NASA System Allows Astronauts To Grow Vegetables Without Gravity
April 28, 2014

NASA System Allows Astronauts To Grow Vegetables Without Gravity

[ Watch the Video: ScienceCasts - A New Form Of Life Takes Root On The ISS ]

Gerard LeBlond for - Your Universe Online

In a weightless environment, growing plants and vegetables is quite difficult -- soil and water will rise and the plant’s roots cling to whatever it can grab a hold of. This is what the astronauts face aboard the International Space Station (ISS) when trying to grow plants. According to NASA, this challenge has been met with a new system to grow plants without gravity.

SpaceX-3 left Cape Canaveral on April 18, 2014 with a system on board that could possibly solve the dilemma of gardening without gravity. “We call it 'Veggie'. It's a plant growth chamber designed to make gardens thrive in weightlessness,” Gioia Massa, of the Kennedy Space Center, said in a statement.

This project was developed by a science team led by Massa. “Our first crop will be a variety of lettuce called 'Outredgeous’ [and] it is delicious,” Massa said.

The plant is grown in a ‘plant pillow’ using a wick to guide the water to the plant and act as a gardening stake. “Basically, these are bags of 'space dirt' and slow-release fertilizer. Wicks inserted into the bags draw water into the soil where it cannot float away,” project manager Trent Smith from the Kennedy Space Center said.

“The wicks are where we glue the seeds. We have to be very careful to orient the seeds so that roots grow 'down' into the soil and shoots pop out of the bag,” Massa added.

Above the pillows are an array of LED lights acting as the sun to initiate photosynthesis and give the shoots a direction to grow. Inside the plant chamber are bellow-like walls that expand giving the plant room to grow.

The system uses a mixture of red and blue light which is the color of light plants use mainly for photosynthesis. Green light can also be switched on to produce white light for a better effect.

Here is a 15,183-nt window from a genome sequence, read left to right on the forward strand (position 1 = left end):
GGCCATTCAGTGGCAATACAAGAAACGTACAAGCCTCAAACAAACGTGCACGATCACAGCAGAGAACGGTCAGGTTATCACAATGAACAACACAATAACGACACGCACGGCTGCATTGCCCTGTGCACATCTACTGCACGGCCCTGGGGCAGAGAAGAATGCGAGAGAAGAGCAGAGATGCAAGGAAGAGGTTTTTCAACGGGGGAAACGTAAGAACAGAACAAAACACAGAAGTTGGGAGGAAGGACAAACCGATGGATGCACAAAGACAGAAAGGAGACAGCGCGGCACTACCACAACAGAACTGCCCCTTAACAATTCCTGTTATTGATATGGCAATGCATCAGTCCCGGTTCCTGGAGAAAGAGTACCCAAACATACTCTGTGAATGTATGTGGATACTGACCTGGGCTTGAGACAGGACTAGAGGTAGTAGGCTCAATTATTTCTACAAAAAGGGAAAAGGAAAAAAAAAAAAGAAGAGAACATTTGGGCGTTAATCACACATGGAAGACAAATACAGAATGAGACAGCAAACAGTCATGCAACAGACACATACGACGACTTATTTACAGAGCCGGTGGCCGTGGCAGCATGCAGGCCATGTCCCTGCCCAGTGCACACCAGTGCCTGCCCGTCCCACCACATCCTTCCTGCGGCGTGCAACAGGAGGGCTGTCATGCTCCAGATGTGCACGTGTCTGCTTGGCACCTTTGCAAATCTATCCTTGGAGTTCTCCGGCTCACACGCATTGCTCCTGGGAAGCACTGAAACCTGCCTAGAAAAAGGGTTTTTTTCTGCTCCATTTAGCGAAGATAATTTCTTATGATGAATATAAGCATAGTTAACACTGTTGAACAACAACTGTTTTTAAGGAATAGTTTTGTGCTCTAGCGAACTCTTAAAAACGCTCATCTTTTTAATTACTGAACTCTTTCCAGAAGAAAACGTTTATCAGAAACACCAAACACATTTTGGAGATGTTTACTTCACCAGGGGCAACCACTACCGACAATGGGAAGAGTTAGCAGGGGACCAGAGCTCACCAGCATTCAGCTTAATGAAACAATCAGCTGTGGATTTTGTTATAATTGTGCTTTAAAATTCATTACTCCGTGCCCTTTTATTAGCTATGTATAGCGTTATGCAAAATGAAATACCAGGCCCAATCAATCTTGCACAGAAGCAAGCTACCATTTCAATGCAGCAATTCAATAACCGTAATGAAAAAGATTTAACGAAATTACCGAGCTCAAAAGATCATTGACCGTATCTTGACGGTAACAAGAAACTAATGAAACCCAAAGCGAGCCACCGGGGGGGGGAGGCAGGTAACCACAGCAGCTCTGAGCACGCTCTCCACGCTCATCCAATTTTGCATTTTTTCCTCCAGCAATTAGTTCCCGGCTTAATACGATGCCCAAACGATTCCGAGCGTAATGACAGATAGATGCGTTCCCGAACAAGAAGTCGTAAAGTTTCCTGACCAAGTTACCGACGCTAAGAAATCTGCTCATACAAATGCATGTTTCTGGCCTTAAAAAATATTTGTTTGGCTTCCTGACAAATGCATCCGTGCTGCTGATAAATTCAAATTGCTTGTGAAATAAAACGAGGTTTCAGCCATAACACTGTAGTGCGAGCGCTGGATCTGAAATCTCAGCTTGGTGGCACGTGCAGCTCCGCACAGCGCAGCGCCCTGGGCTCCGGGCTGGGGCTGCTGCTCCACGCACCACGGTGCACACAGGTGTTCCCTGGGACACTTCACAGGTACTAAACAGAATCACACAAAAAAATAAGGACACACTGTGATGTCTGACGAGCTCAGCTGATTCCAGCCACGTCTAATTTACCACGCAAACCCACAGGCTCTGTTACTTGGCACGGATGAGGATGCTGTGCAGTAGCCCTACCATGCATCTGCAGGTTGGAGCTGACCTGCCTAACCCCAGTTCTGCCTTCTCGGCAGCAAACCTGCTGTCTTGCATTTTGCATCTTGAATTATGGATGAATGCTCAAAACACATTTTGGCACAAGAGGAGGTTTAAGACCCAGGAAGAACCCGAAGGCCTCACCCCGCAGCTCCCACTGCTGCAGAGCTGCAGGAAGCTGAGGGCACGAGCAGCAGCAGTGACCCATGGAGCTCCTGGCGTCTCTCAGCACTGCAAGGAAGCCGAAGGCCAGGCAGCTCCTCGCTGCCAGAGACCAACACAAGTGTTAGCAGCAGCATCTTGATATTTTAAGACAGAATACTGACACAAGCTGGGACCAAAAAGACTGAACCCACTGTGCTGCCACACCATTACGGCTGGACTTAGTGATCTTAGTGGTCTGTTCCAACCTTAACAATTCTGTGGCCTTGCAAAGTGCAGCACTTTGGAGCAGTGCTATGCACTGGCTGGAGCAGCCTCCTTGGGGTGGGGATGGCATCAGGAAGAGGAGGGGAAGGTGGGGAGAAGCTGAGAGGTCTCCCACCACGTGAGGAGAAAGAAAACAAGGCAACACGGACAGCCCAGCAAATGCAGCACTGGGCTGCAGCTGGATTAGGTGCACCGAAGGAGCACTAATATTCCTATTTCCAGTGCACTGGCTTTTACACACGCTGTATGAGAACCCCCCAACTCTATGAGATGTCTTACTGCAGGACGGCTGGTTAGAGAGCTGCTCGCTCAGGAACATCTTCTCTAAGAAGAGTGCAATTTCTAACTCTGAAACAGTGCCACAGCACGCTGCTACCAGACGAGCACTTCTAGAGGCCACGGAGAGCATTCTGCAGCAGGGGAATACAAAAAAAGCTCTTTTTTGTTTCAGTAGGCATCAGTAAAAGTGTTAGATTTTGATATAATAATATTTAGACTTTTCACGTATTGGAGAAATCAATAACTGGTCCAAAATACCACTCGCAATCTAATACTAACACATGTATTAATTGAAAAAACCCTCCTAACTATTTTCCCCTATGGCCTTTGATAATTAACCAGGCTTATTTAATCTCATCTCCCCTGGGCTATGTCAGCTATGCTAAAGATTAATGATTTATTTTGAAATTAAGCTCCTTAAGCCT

In addition to the astronauts receiving fresh home grown vegetables, having plants aboard allows “astronauts to form a connection to living things...  There could be a huge psychological benefit,” Massa said.

The veggie system arrived at the ISS on April 20 and the first crop should be ready to harvest in late May; but before the astronauts can eat the lettuce, it needs to be tested for safety.

“First, we have to bring the lettuce home for analysis,” to find out if it is safe to eat and if any bacteria is growing on the leaves. “These are some of the questions we'll be looking at. If everything checks out, future crops may be eaten,” Massa explains.

“Veggie will provide a new resource for U.S. astronauts and researchers as we begin to develop the capabilities of growing fresh produce and other large plants on the space station. Determining food safety is one of our primary goals for this validation test,” Massa said in a NASA statement earlier this month. “The internal growing area is 11.5 inches wide by 14.5 inches deep, making it the largest plant growth chamber for space to date.”

“I am thrilled to be a member of the Veggie and Veg-01 team and proud of all the work we have done to prepare for flight. Our team is very excited to see the hardware in use on the space station,” Massa said.

This project could open the door for “neat payloads” in the future with the veggie unit once NASA learns more about food safety of the crops grown in space.